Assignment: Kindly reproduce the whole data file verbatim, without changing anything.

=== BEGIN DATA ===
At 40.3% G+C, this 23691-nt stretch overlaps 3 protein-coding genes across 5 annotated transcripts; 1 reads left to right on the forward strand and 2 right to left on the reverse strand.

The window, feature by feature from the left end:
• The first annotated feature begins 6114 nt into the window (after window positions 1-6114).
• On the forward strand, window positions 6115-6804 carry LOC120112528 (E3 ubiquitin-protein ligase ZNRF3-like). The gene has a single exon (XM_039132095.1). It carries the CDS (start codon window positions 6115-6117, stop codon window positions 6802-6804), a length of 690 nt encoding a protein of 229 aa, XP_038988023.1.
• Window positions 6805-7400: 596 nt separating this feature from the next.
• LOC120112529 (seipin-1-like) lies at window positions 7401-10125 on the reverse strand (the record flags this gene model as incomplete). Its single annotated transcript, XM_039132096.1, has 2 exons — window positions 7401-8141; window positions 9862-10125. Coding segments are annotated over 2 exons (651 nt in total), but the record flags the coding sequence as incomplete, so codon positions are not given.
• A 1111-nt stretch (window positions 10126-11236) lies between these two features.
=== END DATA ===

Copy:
At 40.3% G+C, this 23691-nt stretch overlaps 3 protein-coding genes across 5 annotated transcripts; 1 reads left to right on the forward strand and 2 right to left on the reverse strand.

The window, feature by feature from the left end:
• The first annotated feature begins 6114 nt into the window (after window positions 1-6114).
• On the forward strand, window positions 6115-6804 carry LOC120112528 (E3 ubiquitin-protein ligase ZNRF3-like). The gene has a single exon (XM_039132095.1). It carries the CDS (start codon window positions 6115-6117, stop codon window positions 6802-6804), a length of 690 nt encoding a protein of 229 aa, XP_038988023.1.
• Window positions 6805-7400: 596 nt separating this feature from the next.
• LOC120112529 (seipin-1-like) lies at window positions 7401-10125 on the reverse strand (the record flags this gene model as incomplete). Its single annotated transcript, XM_039132096.1, has 2 exons — window positions 7401-8141; window positions 9862-10125. Coding segments are annotated over 2 exons (651 nt in total), but the record flags the coding sequence as incomplete, so codon positions are not given.
• A 1111-nt stretch (window positions 10126-11236) lies between these two features.